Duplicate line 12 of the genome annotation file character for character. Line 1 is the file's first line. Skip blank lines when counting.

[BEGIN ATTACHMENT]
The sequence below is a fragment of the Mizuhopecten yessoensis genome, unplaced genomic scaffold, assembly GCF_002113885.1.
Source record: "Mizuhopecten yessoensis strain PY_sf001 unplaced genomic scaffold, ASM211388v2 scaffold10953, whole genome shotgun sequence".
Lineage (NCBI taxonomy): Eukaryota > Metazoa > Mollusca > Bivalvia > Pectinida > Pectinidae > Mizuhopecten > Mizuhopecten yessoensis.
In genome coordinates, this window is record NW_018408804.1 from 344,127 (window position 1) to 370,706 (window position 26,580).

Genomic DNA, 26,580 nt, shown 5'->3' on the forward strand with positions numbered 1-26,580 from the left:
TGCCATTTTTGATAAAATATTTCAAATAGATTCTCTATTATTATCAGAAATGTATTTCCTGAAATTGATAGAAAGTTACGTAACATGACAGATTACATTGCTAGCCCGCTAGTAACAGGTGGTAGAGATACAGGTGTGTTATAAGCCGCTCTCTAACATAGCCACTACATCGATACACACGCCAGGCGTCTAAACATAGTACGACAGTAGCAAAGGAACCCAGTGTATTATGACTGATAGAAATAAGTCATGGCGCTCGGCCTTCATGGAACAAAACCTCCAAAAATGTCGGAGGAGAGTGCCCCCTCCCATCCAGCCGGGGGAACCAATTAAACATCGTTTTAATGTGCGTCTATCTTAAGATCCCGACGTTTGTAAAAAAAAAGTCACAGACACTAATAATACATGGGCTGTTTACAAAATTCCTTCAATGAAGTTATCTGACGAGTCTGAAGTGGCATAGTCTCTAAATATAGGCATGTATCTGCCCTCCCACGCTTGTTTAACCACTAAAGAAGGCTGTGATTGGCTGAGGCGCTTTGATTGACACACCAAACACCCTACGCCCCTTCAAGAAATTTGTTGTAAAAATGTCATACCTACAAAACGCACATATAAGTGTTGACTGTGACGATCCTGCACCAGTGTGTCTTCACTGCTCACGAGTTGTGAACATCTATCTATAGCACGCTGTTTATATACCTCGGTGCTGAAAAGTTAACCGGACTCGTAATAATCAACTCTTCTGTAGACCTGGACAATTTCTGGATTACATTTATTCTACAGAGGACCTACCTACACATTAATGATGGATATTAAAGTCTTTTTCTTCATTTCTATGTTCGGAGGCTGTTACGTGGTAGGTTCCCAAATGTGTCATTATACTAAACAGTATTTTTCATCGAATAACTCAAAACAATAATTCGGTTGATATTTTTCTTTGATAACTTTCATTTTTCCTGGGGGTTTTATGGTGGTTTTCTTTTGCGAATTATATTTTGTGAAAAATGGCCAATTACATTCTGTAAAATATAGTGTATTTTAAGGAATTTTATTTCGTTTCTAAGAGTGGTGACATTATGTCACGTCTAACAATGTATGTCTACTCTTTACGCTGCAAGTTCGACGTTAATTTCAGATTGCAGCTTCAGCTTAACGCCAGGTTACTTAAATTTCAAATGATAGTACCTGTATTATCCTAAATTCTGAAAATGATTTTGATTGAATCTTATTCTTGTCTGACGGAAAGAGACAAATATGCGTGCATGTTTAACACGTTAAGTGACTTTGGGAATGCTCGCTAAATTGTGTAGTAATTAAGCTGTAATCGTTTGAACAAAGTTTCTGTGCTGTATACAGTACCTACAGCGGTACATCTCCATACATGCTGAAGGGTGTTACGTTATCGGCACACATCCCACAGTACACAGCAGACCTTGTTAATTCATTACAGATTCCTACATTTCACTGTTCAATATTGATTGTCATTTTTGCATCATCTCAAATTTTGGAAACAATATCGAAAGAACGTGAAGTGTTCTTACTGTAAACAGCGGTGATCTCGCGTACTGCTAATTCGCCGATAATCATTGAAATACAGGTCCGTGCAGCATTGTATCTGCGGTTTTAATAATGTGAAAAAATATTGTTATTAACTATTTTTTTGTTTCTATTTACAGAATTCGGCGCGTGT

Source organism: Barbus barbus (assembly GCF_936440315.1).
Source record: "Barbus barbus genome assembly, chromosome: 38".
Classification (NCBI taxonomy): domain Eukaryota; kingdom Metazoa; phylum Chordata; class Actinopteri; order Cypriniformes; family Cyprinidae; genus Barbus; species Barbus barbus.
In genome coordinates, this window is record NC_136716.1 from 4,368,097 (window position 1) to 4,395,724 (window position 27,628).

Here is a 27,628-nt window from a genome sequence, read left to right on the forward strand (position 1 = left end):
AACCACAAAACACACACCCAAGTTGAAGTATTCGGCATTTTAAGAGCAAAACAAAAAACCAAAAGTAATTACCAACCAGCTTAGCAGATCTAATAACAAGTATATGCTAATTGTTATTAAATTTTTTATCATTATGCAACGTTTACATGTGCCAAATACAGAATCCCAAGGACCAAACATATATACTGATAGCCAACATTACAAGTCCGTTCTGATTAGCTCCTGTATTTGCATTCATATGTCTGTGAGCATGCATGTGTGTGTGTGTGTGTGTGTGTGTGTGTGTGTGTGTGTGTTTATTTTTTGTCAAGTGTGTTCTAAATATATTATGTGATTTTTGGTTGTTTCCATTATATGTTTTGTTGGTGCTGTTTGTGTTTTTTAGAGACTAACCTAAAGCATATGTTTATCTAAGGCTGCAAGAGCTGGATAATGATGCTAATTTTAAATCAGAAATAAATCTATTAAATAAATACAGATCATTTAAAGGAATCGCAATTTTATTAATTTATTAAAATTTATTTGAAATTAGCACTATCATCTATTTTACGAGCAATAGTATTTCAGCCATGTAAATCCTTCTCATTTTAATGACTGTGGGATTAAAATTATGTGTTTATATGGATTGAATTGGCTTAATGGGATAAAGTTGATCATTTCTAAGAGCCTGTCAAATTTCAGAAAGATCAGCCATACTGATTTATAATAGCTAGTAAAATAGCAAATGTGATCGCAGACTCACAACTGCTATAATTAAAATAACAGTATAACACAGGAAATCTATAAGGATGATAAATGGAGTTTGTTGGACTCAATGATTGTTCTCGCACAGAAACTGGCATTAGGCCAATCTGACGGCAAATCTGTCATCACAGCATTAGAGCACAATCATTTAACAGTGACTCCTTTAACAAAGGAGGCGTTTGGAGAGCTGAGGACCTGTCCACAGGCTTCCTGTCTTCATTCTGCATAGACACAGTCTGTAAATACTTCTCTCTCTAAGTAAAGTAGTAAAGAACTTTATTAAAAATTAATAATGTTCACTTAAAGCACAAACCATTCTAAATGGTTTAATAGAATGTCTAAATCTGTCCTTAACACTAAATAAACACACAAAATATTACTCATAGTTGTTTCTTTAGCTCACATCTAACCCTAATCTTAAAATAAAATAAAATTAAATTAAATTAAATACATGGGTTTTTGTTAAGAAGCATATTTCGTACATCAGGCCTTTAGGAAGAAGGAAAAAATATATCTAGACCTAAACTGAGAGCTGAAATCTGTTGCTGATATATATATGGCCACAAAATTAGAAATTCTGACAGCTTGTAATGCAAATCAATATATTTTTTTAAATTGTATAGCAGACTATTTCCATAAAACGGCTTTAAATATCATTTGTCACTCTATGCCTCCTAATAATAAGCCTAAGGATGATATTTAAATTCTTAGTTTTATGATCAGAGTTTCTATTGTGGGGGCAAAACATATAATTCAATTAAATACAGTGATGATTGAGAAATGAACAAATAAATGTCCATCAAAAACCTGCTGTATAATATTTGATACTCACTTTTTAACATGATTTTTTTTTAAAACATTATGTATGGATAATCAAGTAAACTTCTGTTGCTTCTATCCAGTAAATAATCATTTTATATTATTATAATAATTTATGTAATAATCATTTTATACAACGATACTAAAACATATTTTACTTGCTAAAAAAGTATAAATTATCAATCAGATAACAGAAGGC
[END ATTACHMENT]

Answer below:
AACCACAAAACACACACCCAAGTTGAAGTATTCGGCATTTTAAGAGCAAAACAAAAAACCAAAAGTAATTACCAACCAGCTTAGCAGATCTAATAACAAGTATATGCTAATTGTTATTAAATTTTTTATCATTATGCAACGTTTACATGTGCCAAATACAGAATCCCAAGGACCAAACATATATACTGATAGCCAACATTACAAGTCCGTTCTGATTAGCTCCTGTATTTGCATTCATATGTCTGTGAGCATGCATGTGTGTGTGTGTGTGTGTGTGTGTGTGTGTGTGTGTGTGTTTATTTTTTGTCAAGTGTGTTCTAAATATATTATGTGATTTTTGGTTGTTTCCATTATATGTTTTGTTGGTGCTGTTTGTGTTTTTTAGAGACTAACCTAAAGCATATGTTTATCTAAGGCTGCAAGAGCTGGATAATGATGCTAATTTTAAATCAGAAATAAATCTATTAAATAAATACAGATCATTTAAAGGAATCGCAATTTTATTAATTTATTAAAATTTATTTGAAATTAGCACTATCATCTATTTTACGAGCAATAGTATTTCAGCCATGTAAATCCTTCTCATTTTAATGACTGTGGGATTAAAATTATGTGTTTATATGGATTGAATTGGCTTAATGGGATAAAGTTGATCATTTCTAAGAGCCTGTCAAATTTCAGAAAGATCAGCCATACTGATTTATAATAGCTAGTAAAATAGCAAATGTGATCGCAGACTCACAACTGCTATAATTAAAATAACAGTATAACACAGGAAATCTATAAGGATGATAAATGGAGTTTGTTGGACTCAATGATTGTTCTCGCACAGAAACTGGCATTAGGCCAATCTGACGGCAAATCTGTCATCACAGCATTAGAGCACAATCATTTAACAGTGACTCCTTTAACAAAGGAGGCGTTTGGAGAGCTGAGGACCTGTCCACAGGCTTCCTGTCTTCATTCTGCATAGACACAGTCTGTAAATACTTCTCTCTCTAAGTAAAGTAGTAAAGAACTTTATTAAAAATTAATAATGTTCACTTAAAGCACAAACCATTCTAAATGGTTTAATAGAATGTCTAAATCTGTCCTTAACACTAAATAAACACACAAAATATTACTCATAGTTGTTTCTTTAGCTCACATCTAACCCTAATCTTAAAATAAAATAAAATTAAATTAAATTAAATACATGGGTTTTTGTTAAGAAGCATATTTCGTACATCAGGCCTTTAGGAAGAAGGAAAAAATATATCTAGACCTAAACTGAGAGCTGAAATCTGTTGCTGATATATATATGGCCACAAAATTAGAAATTCTGACAGCTTGTAATGCAAATCAATATATTTTTTTAAATTGTATAGCAGACTATTTCCATAAAACGGCTTTAAATATCATTTGTCACTCTATGCCTCCTAATAATAAGCCTAAGGATGATATTTAAATTCTTAGTTTTATGATCAGAGTTTCTATTGTGGGGGCAAAACATATAATTCAATTAAATACAGTGATGATTGAGAAATGAACAAATAAATGTCCATCAAAAACCTGCTGTATAATATTTGATACTCACTTTTTAACATGATTTTTTTTTAAAACATTATGTATGGATAATCAAGTAAACTTCTGTTGCTTCTATCCAGTAAATAATCATTTTATATTATTATAATAATTTATGTAATAATCATTTTATACAACGATACTAAAACATATTTTACTTGCTAAAAAAGTATAAATTATCAATCAGATAACAGAAGGC